Meditation, Nutrition, Fitness: One 'Party School' Tries To Tame The College Brain
Right in the heart of the University of Vermont, Burlington campus, there's a big dormitory going up, with room enough for 700 students next fall.
The dorm is being set aside for students like Azilee Curl, a first-year studying neuroscience who has taken a pledge — of sorts — to live out her college career at UVM with her health in mind.
She's part of a growing group on campus who all live together in a clean-living residence hall, have fitness and nutrition coaches at the in-house gym, and can access free violin lessons, yoga and mindfulness training.
There's also zero tolerance for drugs and alcohol use here — one infraction and you're out.
Dr. Jim Hudziak, a pediatric neuropsychiatrist at UVM's Medical School, started the program about two years ago. His message is clear: Take good care of your young mind.
"The most critical part of the brain, for paying attention, for regulating your emotions, for making good decisions, has not even been organized yet," he says, talking about the college-age brain.
For the program, he teaches a mandatory course called "Healthy Brains, Healthy Bodies" where students learn that even at 18- and 19-years-old, their brains are still developing, and will keep doing so even after they graduate.
"When I heard about it, it made me really excited to come to UVM. It really, really sparked my interest," says Azilee Curl. Studying neuroscience, she says "It just didn't make sense to read about it and not live it."
Hudziak says UVM, which has a reputation as a party school, is trying to mitigate risk of binge drinking, and other risky behaviors, as soon as students arrive on campus.
"You get accepted to college, and we celebrate the fact that we are putting a wildly unprepared, underdeveloped brain in a high-risk environment."
But grooming health-conscious students might not be the only incentive for UVM. As colleges compete for a smaller pool of students in New England, administrators hope applicants find Hudziak's program a reason to come to the Burlington campus. It's a heavily marketed option for incoming students.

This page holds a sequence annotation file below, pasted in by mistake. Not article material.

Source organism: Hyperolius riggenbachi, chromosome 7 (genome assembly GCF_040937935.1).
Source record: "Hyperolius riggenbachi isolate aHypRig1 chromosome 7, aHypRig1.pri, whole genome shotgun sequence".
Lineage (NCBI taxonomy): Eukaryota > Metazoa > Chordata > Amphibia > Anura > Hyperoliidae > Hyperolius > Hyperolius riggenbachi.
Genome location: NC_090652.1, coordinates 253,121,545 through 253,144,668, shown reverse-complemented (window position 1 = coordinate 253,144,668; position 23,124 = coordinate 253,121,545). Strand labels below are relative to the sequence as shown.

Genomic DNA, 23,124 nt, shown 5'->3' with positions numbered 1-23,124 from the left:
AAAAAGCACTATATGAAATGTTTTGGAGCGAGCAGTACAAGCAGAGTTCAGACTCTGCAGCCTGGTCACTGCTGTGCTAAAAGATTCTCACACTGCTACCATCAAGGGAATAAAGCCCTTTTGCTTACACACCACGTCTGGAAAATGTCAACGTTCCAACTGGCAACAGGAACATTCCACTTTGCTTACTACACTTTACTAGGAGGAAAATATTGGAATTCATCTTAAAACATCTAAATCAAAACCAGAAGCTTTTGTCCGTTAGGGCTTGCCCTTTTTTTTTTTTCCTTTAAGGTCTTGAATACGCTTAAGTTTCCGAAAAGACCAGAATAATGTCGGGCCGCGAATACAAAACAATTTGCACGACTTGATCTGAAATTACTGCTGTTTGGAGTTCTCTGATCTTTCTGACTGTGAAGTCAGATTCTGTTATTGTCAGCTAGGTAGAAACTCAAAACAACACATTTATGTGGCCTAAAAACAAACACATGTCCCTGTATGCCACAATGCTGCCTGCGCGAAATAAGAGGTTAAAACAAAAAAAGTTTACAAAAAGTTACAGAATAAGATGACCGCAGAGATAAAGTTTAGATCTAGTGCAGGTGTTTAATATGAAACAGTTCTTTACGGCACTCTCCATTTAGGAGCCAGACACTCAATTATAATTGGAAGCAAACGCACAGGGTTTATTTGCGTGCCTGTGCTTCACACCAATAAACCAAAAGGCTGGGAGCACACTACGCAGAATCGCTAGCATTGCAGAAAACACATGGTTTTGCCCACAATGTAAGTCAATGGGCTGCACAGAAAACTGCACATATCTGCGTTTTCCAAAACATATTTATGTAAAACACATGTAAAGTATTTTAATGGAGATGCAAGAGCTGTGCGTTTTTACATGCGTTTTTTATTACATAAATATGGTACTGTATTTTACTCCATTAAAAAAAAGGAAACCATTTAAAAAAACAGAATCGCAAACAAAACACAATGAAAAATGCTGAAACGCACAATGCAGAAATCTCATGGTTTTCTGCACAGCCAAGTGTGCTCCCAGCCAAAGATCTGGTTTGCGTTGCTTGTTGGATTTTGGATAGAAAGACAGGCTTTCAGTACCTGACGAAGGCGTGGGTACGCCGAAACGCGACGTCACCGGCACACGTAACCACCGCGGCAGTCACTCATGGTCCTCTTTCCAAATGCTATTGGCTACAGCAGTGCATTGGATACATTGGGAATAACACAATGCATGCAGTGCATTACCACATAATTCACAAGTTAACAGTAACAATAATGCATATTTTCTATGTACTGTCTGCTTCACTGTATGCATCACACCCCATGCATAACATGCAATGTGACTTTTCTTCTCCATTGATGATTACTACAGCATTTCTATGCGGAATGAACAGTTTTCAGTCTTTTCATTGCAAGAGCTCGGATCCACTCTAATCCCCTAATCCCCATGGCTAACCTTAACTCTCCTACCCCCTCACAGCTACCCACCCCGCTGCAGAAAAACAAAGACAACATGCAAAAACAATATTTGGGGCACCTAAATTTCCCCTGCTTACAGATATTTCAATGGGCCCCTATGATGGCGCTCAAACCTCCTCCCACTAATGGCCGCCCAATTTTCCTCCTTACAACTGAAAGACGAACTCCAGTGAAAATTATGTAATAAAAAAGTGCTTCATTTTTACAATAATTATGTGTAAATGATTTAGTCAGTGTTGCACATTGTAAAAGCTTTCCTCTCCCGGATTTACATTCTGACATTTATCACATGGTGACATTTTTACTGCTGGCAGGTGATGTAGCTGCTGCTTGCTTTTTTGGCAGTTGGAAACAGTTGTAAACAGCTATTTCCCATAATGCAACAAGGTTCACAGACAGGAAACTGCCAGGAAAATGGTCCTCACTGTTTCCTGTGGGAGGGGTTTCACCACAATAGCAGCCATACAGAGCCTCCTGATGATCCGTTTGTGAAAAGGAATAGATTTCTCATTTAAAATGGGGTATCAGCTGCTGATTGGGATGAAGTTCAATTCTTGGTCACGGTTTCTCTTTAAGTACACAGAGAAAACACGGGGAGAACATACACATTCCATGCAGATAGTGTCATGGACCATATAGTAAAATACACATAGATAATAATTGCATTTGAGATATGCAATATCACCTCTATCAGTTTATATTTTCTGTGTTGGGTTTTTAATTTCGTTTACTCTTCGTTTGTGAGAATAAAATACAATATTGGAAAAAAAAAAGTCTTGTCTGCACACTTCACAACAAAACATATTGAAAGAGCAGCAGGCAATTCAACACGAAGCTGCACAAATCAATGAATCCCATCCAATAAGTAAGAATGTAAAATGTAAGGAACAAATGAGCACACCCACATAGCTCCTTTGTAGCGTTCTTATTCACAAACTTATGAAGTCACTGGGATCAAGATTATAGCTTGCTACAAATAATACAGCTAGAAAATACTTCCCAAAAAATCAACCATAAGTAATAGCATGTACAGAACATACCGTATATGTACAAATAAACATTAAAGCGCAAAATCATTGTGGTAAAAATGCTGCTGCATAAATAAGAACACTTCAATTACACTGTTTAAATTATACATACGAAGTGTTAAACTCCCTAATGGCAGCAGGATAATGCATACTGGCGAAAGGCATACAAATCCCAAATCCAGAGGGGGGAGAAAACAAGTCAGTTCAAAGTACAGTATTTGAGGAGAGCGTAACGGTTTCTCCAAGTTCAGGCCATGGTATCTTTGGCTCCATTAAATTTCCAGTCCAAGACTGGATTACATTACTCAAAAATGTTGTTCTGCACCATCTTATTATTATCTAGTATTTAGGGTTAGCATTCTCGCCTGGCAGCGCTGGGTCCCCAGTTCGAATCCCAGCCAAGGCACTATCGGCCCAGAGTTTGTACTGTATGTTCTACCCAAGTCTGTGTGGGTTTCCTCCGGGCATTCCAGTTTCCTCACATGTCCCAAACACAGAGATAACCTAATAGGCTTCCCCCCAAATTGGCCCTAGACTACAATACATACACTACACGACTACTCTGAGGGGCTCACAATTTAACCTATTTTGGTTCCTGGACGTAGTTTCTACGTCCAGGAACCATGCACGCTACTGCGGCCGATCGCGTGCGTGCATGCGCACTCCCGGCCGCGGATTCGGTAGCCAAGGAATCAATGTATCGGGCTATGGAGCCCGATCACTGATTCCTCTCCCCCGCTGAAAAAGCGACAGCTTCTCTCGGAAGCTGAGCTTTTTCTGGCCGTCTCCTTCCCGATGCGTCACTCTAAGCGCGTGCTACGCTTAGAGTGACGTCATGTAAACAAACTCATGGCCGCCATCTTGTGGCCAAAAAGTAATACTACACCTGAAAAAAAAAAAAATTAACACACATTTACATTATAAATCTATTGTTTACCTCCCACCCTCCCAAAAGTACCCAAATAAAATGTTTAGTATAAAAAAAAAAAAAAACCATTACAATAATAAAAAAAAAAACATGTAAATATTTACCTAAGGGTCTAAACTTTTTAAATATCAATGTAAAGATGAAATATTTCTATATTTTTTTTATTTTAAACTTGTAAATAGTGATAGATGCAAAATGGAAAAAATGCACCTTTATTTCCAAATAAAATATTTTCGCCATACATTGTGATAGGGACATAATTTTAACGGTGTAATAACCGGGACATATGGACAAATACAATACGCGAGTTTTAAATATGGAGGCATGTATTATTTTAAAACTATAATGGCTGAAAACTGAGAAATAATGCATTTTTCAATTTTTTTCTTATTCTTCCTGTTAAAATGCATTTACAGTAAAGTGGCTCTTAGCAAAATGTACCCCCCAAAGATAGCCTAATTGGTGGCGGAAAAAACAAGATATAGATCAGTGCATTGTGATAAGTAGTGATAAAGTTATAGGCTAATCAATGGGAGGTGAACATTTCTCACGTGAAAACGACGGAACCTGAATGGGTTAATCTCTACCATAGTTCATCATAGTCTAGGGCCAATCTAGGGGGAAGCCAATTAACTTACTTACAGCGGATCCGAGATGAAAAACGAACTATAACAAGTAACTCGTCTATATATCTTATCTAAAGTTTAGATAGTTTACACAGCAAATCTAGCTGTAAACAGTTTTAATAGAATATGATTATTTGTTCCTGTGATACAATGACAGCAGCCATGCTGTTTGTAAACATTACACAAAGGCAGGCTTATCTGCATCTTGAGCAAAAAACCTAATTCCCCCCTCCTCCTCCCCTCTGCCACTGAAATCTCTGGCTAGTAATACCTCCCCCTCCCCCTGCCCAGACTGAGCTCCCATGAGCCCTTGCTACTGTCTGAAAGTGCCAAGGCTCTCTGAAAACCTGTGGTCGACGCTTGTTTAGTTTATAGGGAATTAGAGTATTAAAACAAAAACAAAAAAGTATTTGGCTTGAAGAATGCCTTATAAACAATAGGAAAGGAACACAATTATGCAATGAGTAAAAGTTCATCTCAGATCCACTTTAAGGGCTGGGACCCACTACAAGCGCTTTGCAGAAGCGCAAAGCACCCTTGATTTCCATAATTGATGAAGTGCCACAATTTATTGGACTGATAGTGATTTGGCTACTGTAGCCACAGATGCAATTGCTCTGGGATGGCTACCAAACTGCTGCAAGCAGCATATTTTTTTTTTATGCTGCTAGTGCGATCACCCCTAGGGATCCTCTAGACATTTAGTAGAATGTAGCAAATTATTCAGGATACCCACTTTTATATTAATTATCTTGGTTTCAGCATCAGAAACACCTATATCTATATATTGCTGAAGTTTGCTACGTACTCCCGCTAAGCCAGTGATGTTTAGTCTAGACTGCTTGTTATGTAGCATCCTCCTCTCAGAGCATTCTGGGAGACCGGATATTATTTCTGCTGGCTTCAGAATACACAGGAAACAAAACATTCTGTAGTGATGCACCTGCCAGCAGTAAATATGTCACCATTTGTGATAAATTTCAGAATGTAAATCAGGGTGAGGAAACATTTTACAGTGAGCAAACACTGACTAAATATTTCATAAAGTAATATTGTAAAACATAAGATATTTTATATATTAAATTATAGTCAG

UVM administrators predict Hudziak's program will grow, too. They're expecting more than 1,200 students to enroll next fall, up from 400 total students this year. And maybe the messaging is working. According to reports, drug violations are down on campus.
Still, for every one student in the wellness program, there are about 25 who aren't.
"It was probably gonna be too regimented for my lifestyle," says 19-year-old Emily Bruggeman from Hebron, Conn. "I like to be a little bit more autonomous in terms of my well-being and stuff like that." You hear that a lot on campus.
For those already in the program, Hudziak says, nearly everyone sticks around for a second year.
"I have this prevailing belief that young people, given the opportunity to make good decisions, would choose to make good decisions. But they have to be in an environment where those choices are as easily available as high-risk decisions."
His program is capturing the attention of higher education leaders across the country. He says leaders at more than 20 other schools, including New York University, Tulane and Boston University, have reached out seeking advice.
Lydia Emmanouilidou contributed to the reporting for this story.
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